The University of Southern Mississippi -- McCain Library and Archives
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Collection Title: Adams County Police & Miscellaneous County Records
Collection Number: M85
Dates: 1836, 1840-42, 1850-1856, 1894
Volume: .25 cu.ft.
Adams County, named for President John Adams, was established April 2, 1799, out of the old Natchez district. It was the first county organized in the Mississippi Territory, and included the town of Washington which served as the Territorial and State capital from 1802 to 1820. Some of the offices that were created in 1799 were: probate judge, sheriff, coroner, court of quarter sessions, common pleas court, and justice of the peace. With the establishment of municipal government in Natchez in 1803 came the employment of a full-time constable. There was also a Board of Police appointed annually by the Natchez Board of Selectmen with responsibilities for, in addition to law enforcement, the county poor house, road maintenance, and approval of license applications. In 1838, a rise in violence resulted in an increased police force of nine members armed with "short swords." A high crime area was the community called "Natchez-under-the-hill," which was destroyed in May 1840 by a powerful tornado that claimed the lives of approximately 350 Adams County residents. The population for Adams County in the years pertinent to these records is recorded at 19,434 in 1840, 18,601 in 1850, and 20,165 in 1860. The 1860 total included 13,318 slaves and 559 polls (registered voters).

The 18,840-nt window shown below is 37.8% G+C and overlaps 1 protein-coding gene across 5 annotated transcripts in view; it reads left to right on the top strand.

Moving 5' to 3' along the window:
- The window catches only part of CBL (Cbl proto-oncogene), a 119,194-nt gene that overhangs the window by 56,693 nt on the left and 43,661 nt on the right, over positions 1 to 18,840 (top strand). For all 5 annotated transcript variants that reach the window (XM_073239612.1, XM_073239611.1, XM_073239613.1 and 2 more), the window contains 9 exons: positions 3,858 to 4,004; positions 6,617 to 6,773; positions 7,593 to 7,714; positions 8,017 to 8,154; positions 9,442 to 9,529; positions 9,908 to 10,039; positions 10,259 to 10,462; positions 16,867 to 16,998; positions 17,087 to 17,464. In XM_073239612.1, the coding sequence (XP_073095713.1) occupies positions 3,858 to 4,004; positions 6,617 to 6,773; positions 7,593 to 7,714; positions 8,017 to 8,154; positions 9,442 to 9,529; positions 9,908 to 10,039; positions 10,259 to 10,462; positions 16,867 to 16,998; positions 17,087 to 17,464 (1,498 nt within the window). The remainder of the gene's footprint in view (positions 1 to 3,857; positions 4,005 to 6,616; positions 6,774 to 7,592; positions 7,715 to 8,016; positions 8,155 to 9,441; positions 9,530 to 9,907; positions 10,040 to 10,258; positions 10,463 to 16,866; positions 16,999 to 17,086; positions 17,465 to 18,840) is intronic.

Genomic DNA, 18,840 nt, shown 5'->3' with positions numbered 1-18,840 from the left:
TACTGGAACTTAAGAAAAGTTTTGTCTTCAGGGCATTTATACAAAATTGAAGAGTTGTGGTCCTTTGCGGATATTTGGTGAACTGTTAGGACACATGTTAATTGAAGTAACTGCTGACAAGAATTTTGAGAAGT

The bulk of the collection contains various items and documents relating to the various activities of the Adams County Board of Police that were generated between 1840-1842 and 1850-1856. Warrants for payment to Constable Peter Laurence, road and bridge maintenance reports, and sundry license applications make up most of the collection, but there are also documents relating to the county alms house and allegiance oaths by Board of Police members.
Folder 1 contains applications for licenses, four auctioneer and two business licenses. With the exception of one 1894 record, all of the documents are dated 1841. (6 items)
Folders 2 and 3 contain warrants requesting payment for services rendered by Constable Peter Laurence in 1840. The name and date of each case is cited for items a-q which were signed and authorized on January 20, 1841, by Justice of the Peace, William Purdue. (18 Items)
Folder 4 contains miscellaneous reports on the operation of the Poor or Alms House. One significant item is a detailed description of the inhabitants of the Poor House, including their ages and reasons for being admitted, contained in an 1856 register. (6 items)
Folder 5 contains the oaths of allegiance and verification of election of the officers of the Board of Police. (5 Items)
Folder 6 contains road reports and payment requests for services on roads and bridges. (11 items)
Folder 7 contains miscellaneous financial statements for office supplies and clerk payments. (3 Items)
Folder 8 contains a warrant for the payment of court costs by the plantiff in a court case, Jan. 22, 1842. (1 Item)
Folder 9 contains an application from free black, Charles Harris, for a license to remain in Natchez, signed by various Natchez citizens and dated July 30, 1856.